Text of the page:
# Simulation and Modelling

## Introduction to Simulation and Modelling

• Simulation is a method used to imitate a real-world system or process over time.
• Modelling is the creation of an abstract representation of a system, often in the form of mathematical equations or computational models.
• Simulation modelling is a combination of these two methods, where a model is used to conduct a simulation.
• This can be useful to predict outcomes and discover new insights.

## Uses of Simulation and Modelling

• These techniques have applications in a wide range of areas, such as physics, engineering, economics, medicine, and computer science.
• They can be used to simulate real-world scenarios, such as the spread of a disease or the behaviour of a financial market.
• This can help to analyse and understand complex systems, and to test hypothetical scenarios without the risks associated with real-world experimentation.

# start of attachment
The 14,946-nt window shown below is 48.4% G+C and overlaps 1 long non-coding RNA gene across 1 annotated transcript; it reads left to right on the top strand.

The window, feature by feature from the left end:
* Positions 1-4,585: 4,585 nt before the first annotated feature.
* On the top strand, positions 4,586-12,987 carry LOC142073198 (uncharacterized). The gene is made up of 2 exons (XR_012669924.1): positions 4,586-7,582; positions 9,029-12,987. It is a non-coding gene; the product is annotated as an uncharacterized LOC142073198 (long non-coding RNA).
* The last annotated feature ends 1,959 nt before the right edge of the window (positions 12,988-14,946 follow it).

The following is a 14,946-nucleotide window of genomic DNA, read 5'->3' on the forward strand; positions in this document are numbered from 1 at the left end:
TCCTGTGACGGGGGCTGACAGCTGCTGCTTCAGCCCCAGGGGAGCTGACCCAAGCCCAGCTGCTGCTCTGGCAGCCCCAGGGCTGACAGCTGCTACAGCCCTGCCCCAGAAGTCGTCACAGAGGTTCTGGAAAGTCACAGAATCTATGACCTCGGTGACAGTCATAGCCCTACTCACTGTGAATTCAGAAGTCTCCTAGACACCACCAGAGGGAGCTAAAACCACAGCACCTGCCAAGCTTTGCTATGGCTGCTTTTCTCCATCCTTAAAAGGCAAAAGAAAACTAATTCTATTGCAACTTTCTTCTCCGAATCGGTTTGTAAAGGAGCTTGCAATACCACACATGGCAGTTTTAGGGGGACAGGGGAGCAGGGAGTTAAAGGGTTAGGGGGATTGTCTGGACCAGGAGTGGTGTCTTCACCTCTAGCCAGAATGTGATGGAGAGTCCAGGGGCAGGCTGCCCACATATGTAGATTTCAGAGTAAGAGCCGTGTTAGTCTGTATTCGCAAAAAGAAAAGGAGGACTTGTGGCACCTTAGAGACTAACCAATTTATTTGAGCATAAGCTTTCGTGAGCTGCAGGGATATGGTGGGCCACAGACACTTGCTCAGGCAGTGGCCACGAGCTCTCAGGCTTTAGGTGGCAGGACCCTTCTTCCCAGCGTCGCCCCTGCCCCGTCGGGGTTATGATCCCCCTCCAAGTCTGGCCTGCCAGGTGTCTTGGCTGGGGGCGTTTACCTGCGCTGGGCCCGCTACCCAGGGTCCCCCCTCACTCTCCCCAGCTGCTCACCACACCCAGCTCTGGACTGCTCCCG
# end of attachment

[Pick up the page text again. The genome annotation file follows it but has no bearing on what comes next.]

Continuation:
## Types of Simulations

• Deterministic simulations provide the same output each time they are run, assuming no changes have been made to the model or initial conditions.
• Probabilistic simulations incorporate elements of chance or randomness into the model, producing different results each time the simulation is run.
• Static simulations model systems at a specific point in time, while dynamic simulations represent systems that change over time.
• Discrete simulations model systems that change at distinct points in time, and continuous simulations represent systems that are changing continuously.

## Modelling Techniques

• Models can be represented in various forms such as mathematical equations, diagrams or computer programs.
• Agent-based modelling involves the creation of individual entities, called agents, each operating independently according to pre-defined rules.
• System dynamics modelling is often used for modelling complex systems, using feedback loops and time delays to represent the behaviour of the system over time.